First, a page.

A federal judge on Wednesday refused to dismiss corruption charges against Sen. Bob Menendez before trial, rejecting an attempt by the senator to get his indictment tossed out.
U.S. District Court Judge William H. Walls did not rule on arguments made by Menendez attorneys that the U.S. Supreme Court’s reversal of a corruption conviction for former Virginia Gov. Bob McDonnell meant Menendez’s indictment should be thrown out. Walls said that can’t be determined until the case goes to trial.
“Whether the acts alleged in the superseding indictment satisfy the definition of an ‘official act’ under McDonnell is a factual determination that cannot be resolved before the government has the opportunity to present evidence at trial,” Walls wrote in his order. “Under McDonnell, evidence of non-official acts may still be relevant evidence in the prosecution of a federal bribery claim.”
A Menendez spokeswoman declined comment.
Last month, Menendez attorneys argued the McDonnell ruling set a legal precedent requiring the federal government to prove public officials performed acts “at the time of alleged quid pro quo,” rather than taking actions “as opportunities arose” for a donor. Attorneys also argued that lobbying the executive branch to take actions are not “official acts” by Menendez since he can’t take those actions on his own as a legislator.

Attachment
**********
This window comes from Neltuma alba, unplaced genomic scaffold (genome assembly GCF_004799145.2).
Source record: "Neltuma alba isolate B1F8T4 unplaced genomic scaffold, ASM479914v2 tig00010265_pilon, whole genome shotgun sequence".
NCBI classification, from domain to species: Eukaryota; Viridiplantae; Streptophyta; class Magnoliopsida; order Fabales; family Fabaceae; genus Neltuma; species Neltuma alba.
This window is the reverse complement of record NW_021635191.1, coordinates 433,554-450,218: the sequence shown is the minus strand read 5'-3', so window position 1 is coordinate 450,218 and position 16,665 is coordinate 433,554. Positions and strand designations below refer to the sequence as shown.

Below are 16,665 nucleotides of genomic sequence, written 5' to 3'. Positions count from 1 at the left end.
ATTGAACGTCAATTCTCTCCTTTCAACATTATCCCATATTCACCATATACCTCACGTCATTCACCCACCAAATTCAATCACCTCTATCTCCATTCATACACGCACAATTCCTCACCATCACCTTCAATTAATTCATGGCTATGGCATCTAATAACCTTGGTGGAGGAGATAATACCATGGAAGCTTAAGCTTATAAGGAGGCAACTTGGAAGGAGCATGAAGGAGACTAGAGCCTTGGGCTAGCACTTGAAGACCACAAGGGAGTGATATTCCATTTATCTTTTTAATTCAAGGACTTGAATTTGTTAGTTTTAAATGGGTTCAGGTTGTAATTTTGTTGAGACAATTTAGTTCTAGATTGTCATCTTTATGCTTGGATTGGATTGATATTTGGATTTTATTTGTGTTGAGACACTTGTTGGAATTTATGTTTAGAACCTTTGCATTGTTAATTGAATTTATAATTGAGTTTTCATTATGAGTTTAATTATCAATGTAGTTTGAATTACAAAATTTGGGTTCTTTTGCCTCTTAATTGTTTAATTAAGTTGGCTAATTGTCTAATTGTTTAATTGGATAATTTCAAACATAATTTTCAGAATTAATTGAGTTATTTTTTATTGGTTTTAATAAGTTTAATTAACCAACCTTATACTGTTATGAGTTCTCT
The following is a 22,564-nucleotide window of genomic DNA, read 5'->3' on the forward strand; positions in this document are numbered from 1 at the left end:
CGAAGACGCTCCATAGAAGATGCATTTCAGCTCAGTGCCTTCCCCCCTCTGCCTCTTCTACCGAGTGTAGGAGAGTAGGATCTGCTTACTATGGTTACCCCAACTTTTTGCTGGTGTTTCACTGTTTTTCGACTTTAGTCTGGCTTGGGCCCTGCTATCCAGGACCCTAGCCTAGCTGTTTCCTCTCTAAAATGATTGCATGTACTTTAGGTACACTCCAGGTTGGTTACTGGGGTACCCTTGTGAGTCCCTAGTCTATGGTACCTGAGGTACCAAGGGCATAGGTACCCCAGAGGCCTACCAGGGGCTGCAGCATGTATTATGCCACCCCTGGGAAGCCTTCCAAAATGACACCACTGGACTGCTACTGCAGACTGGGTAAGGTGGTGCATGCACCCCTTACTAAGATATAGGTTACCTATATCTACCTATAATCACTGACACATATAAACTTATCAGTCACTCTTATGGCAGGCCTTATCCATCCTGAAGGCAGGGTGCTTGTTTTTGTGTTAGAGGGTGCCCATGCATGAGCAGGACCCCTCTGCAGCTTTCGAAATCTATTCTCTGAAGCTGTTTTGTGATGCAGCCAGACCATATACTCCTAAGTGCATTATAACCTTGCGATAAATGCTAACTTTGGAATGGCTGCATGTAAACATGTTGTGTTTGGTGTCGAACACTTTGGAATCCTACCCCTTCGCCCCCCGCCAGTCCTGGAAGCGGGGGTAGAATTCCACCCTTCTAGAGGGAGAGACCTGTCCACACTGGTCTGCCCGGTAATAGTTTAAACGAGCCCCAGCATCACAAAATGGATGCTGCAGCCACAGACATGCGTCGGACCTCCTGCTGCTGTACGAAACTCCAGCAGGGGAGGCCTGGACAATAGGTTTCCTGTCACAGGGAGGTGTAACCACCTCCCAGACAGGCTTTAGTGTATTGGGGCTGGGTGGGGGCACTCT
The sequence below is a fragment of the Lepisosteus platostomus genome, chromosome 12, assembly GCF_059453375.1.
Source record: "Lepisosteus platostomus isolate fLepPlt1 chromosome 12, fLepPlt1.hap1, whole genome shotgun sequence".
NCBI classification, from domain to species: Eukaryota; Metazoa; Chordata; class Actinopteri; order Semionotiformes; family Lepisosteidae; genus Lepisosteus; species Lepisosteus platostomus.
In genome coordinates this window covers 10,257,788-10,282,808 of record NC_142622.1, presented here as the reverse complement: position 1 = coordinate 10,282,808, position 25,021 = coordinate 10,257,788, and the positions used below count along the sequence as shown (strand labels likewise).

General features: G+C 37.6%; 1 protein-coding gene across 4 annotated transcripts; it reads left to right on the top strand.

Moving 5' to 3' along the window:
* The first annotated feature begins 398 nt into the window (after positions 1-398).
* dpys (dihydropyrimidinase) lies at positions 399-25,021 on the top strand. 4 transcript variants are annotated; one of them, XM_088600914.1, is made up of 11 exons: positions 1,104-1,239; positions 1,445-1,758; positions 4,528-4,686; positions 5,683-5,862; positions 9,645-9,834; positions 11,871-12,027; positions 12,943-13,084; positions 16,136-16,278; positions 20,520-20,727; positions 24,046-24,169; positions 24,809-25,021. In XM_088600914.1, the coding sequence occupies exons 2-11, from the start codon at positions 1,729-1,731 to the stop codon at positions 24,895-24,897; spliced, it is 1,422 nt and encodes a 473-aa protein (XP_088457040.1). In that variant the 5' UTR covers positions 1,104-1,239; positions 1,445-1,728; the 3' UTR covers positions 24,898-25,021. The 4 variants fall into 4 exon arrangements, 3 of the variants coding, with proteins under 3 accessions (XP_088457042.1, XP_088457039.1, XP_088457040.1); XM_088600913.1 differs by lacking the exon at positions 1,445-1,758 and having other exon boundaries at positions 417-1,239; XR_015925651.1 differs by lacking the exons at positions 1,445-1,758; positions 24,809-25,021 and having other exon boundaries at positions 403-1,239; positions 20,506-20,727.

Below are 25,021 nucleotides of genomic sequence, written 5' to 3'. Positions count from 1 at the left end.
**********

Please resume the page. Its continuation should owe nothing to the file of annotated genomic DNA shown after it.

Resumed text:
The Supreme Court’s decision narrowed the scope of federal bribery law in a way that conflicts with the indictment against Menendez, his attorneys argued.
Prosecutors allege Menendez took luxury flights and a hotel stay from his top donor, Florida eye doctor Salomon Melgen, in exchange for official actions meant to further Melgen’s interests in Washington on matters ranging from visas, port security and Medicare payment policy. Melgen has been convicted on separate charges that he defrauded Medicare.
“The acts in this case are even farther removed from McDonnell, as none of the official acts that Senator Menendez allegedly sought to influence were acts that he could take or that even could be taken by anyone within the legislative branch,” Menendez attorney Abbe Lowell wrote in a brief. “Instead, the superseding indictment alleges that Dr. Melgen provided gifts to Senator Menendez to enlist his help in persuading decisionmakers in the Executive Branch to take favorable official acts on matters ranging from visas, to port security, to Medicare payment policy. Placing calls and having meetings to discuss these issues, even if to encourage others to take a particular action – something any citizen can do – are not “official acts” by Senator Menendez under McDonnell.”
In his order, Walls wrote that the allegations “are not legally deficient to prevent their going to a jury.” A trial is scheduled to begin Sept. 6. Prosecutors had said that Menendez’s new defense under the McDonnell ruling conflicted with his previous defense: the senator had argued last year that the constitution’s “speech and debate” clause protected his actions from prosecutors’ scrutiny. Walls rejected that defense.
Menendez’s seat will be on the November 2018 ballot. Because the trial is set to start next month, a verdict would most likely come before Menendez decides whether to run for re-election.